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Andando El Tiempo

Carla Bley - Piano

Andy Sheppard - Tenor sax, soprano sax

Steve Swallow - Bass

ECM 477 9711






Andando el Tiempo:

Sin Fin

Potación de Guaya

Camino al Volver

Saints Alive!

Naked Bridges/Diving Brides

It's difficult to believe that Carla Bley is 80, not least because if you check reference sources there seems to be some dispute about whether she was born in 1936 or 1938 (the revered New Grove Dictionary of Jazz, Second Edition, opted for the latter, for instance, and the BBC Music website manages to get both years on the same page!). However, ECM reliably inform us that her 80th birthday took place on the 11th of May this year and that this new trio album celebrates the occasion as well as reminding us of the continuing relevance of one of the true originals of jazz music. This California-born composer, pianist and organist was initially seen as part of the avant-garde but her music has drawn on a wide range of influences over the years including bebop, jazz-rock and free jazz as well as classical music. It has been conspicuous, too, for a certain quirky humour reflected in titles and tunes (her album of Christmas Carols for the Watt label recorded in 2008 contained, amidst soothing traditional favourites, her own rousing Hell's Bells). She has recorded with groups large and small including the Liberation Music Orchestra where her arranging talents were to the fore. Here she is with her long-established trio which features the British saxophonist Andy Sheppard and someone who is more than a musical companion but also her life partner, bass guitarist Steve Swallow.

The title of the disc overall refers, in addition, to a three part suite of the same name which traces stages of recovery from addiction. Bley tells us in the liner notes that it was triggered by witnessing a friend passing through this, at times painful, process, subsequently emerging to a better place in their life. Sin Fin is to do with facing a crisis point. There is a reflective piano introduction before Bley is joined by Andy Sheppard's smoky and distinctive tenor. There is poignant interplay between the two before Steve Swallow gently and effectively insinuates himself into the dialogue. Bley plays with her customary intelligence throughout in what is a fine piece. Potación de Guaya suggests the grief suffered by those affected, directly or indirectly, by addiction and its consequences. This track is sensitive and exploratory, Carla Bley deliberate and pensive, Sheppard, on soprano, easy on the ear and Steve Swallow again demonstrating why he is regarded as one of the best musicians on his instrument anywhere. Deeply satisfying. The final part of the suite, Camino al Volver has to do with the task of returning to what Bley calls 'a healthy and sustainable life'. Swallow lays down the beat, interacting first with Bley then with Andy Sheppard. The repetitive theme continues to build. There is some fascinating improvisation from Swallow in particular before Sheppard returns on tenor, pressing ahead with urgency, the theme resurfacing near the end.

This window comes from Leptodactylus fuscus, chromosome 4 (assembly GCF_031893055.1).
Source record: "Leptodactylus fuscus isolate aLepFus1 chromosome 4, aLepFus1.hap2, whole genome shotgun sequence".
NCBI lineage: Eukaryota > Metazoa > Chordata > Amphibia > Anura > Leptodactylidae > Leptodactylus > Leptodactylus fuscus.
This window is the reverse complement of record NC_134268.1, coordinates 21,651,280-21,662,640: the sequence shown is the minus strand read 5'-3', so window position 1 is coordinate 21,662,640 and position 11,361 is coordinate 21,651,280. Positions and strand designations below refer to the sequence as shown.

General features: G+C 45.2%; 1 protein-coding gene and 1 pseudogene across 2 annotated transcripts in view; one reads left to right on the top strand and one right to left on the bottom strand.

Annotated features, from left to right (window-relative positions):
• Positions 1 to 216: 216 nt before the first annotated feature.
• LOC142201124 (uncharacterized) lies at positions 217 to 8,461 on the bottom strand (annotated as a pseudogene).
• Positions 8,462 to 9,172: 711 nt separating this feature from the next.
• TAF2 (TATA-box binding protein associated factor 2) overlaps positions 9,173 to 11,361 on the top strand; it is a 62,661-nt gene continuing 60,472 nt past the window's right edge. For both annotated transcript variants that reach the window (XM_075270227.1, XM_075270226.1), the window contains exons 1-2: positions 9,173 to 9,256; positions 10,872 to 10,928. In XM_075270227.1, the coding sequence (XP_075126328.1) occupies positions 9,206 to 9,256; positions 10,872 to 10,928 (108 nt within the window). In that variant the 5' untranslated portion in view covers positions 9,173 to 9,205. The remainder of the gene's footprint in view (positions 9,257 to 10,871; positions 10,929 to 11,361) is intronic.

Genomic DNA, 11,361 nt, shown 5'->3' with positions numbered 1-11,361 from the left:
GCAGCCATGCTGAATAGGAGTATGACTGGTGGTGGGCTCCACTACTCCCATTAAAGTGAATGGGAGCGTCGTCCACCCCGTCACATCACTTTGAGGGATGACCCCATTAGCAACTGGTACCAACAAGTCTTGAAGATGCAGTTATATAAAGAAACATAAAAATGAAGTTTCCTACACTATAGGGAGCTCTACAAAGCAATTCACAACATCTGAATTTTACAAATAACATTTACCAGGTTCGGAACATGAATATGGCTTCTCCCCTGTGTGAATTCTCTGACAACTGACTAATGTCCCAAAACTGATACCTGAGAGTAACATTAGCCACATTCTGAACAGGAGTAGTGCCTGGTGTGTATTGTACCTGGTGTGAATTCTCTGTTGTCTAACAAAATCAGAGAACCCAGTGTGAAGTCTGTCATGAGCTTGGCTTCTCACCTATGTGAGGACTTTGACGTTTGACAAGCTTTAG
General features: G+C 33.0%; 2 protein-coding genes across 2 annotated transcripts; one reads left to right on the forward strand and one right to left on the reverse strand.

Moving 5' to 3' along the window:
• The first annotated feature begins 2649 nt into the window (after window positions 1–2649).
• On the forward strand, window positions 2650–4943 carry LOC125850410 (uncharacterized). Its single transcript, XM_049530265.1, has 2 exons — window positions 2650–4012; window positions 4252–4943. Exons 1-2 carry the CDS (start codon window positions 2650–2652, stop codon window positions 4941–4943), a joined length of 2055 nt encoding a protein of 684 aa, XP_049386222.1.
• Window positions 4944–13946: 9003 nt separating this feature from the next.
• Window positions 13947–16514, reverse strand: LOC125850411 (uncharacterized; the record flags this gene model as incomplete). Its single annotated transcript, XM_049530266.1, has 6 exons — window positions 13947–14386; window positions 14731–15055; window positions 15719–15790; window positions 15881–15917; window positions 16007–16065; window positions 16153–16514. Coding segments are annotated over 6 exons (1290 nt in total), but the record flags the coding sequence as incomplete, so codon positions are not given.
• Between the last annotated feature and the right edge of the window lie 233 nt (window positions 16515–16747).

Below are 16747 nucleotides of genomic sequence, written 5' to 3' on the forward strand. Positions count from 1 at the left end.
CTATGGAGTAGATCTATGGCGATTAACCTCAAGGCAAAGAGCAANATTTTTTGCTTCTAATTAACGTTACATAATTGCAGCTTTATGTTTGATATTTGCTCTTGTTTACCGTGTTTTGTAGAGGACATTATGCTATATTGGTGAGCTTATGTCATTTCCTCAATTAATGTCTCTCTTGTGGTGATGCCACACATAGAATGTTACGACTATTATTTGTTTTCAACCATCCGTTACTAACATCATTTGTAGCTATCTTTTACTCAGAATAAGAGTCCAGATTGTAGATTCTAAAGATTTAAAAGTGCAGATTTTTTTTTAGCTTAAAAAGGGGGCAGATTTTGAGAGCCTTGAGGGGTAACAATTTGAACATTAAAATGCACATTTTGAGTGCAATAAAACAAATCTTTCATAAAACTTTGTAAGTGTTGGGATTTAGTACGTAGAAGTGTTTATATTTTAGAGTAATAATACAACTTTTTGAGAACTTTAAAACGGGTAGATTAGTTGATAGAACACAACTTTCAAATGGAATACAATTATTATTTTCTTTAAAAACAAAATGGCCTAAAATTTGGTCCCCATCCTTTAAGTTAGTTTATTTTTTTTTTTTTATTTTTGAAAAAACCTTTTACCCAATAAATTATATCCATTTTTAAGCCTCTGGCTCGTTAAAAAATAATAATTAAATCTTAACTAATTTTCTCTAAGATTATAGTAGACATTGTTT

The suite completed, there remain two further tracks. Saints Alive! summons up, according to Bley, a picture of old ladies gossiping on the front porch in the cool of the evening. The expression is one they might use for some particularly salacious titbit. There's an opening reminiscent of the ticking of a clock, marking the passing of time, from Carla Bley. Swallow is always inventive as he surfs along over Bley's metronomic, almost trance-like playing. At last, after five minutes of this eight and a half minute piece, Andy Sheppard's dulcet tones make an entrance, to impressive effect. The final track, Naked Bridges/Diving Brides gets its intriguing title from a poem by Paul Haines and was commissioned by Serious for the EFG London Jazz Festival 21st birthday. Carla Bley wrote it, as she puts it, 'with a little help from Felix Mendelssohn' as a wedding present for newly-weds Andy and Sara Sheppard. It features cascading piano notes, subterranean bass guitar from the great Steve Swallow, and Sheppard eloquent on soprano sax. Bley's humour surfaces during her piano solo, when more than a snatch of Mendelsohn's Wedding March can be heard.

I've written something here about each track because of the quality of composition and performance that can be found at every point. Chamber jazz, maybe, but accessible and consistently engaging. The passing years have not diminished Carla Bley's appetite for creating new music that appeals to concert audiences, reviewers and purchasers of CDs alike.

James Poore

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